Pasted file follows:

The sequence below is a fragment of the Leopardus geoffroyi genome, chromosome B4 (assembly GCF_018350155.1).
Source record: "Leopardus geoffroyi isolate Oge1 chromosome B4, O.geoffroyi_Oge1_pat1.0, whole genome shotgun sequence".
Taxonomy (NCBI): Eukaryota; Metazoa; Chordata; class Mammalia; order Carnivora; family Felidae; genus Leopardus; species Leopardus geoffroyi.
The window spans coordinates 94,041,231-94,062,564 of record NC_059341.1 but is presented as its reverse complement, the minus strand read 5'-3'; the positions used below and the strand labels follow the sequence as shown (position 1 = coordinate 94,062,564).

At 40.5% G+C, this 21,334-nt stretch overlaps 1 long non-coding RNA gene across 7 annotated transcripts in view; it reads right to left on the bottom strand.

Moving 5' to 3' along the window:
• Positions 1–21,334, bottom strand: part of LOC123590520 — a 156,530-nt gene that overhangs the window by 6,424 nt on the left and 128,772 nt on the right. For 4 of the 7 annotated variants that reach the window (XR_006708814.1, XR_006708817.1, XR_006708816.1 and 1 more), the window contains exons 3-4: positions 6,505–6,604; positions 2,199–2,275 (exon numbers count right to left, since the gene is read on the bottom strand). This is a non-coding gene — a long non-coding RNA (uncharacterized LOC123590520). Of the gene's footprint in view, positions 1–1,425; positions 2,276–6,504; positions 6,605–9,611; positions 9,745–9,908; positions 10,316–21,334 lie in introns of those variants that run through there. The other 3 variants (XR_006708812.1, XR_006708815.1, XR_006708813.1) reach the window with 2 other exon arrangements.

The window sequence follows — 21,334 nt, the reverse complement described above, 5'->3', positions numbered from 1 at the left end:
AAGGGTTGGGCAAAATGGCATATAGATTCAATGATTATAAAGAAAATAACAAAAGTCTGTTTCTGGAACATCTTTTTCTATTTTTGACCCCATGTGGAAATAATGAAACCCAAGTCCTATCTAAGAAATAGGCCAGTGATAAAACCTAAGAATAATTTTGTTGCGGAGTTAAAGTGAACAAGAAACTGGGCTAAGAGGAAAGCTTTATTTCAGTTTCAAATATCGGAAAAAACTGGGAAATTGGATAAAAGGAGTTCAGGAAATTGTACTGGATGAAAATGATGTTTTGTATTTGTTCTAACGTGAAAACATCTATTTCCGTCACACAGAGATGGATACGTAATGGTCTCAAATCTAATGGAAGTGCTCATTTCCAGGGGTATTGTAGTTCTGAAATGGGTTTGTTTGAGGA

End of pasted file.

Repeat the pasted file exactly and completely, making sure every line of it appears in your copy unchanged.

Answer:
The sequence below is a fragment of the Leopardus geoffroyi genome, chromosome B4 (assembly GCF_018350155.1).
Source record: "Leopardus geoffroyi isolate Oge1 chromosome B4, O.geoffroyi_Oge1_pat1.0, whole genome shotgun sequence".
Taxonomy (NCBI): Eukaryota; Metazoa; Chordata; class Mammalia; order Carnivora; family Felidae; genus Leopardus; species Leopardus geoffroyi.
The window spans coordinates 94,041,231-94,062,564 of record NC_059341.1 but is presented as its reverse complement, the minus strand read 5'-3'; the positions used below and the strand labels follow the sequence as shown (position 1 = coordinate 94,062,564).

At 40.5% G+C, this 21,334-nt stretch overlaps 1 long non-coding RNA gene across 7 annotated transcripts in view; it reads right to left on the bottom strand.

Moving 5' to 3' along the window:
• Positions 1–21,334, bottom strand: part of LOC123590520 — a 156,530-nt gene that overhangs the window by 6,424 nt on the left and 128,772 nt on the right. For 4 of the 7 annotated variants that reach the window (XR_006708814.1, XR_006708817.1, XR_006708816.1 and 1 more), the window contains exons 3-4: positions 6,505–6,604; positions 2,199–2,275 (exon numbers count right to left, since the gene is read on the bottom strand). This is a non-coding gene — a long non-coding RNA (uncharacterized LOC123590520). Of the gene's footprint in view, positions 1–1,425; positions 2,276–6,504; positions 6,605–9,611; positions 9,745–9,908; positions 10,316–21,334 lie in introns of those variants that run through there. The other 3 variants (XR_006708812.1, XR_006708815.1, XR_006708813.1) reach the window with 2 other exon arrangements.

The window sequence follows — 21,334 nt, the reverse complement described above, 5'->3', positions numbered from 1 at the left end:
AAGGGTTGGGCAAAATGGCATATAGATTCAATGATTATAAAGAAAATAACAAAAGTCTGTTTCTGGAACATCTTTTTCTATTTTTGACCCCATGTGGAAATAATGAAACCCAAGTCCTATCTAAGAAATAGGCCAGTGATAAAACCTAAGAATAATTTTGTTGCGGAGTTAAAGTGAACAAGAAACTGGGCTAAGAGGAAAGCTTTATTTCAGTTTCAAATATCGGAAAAAACTGGGAAATTGGATAAAAGGAGTTCAGGAAATTGTACTGGATGAAAATGATGTTTTGTATTTGTTCTAACGTGAAAACATCTATTTCCGTCACACAGAGATGGATACGTAATGGTCTCAAATCTAATGGAAGTGCTCATTTCCAGGGGTATTGTAGTTCTGAAATGGGTTTGTTTGAGGA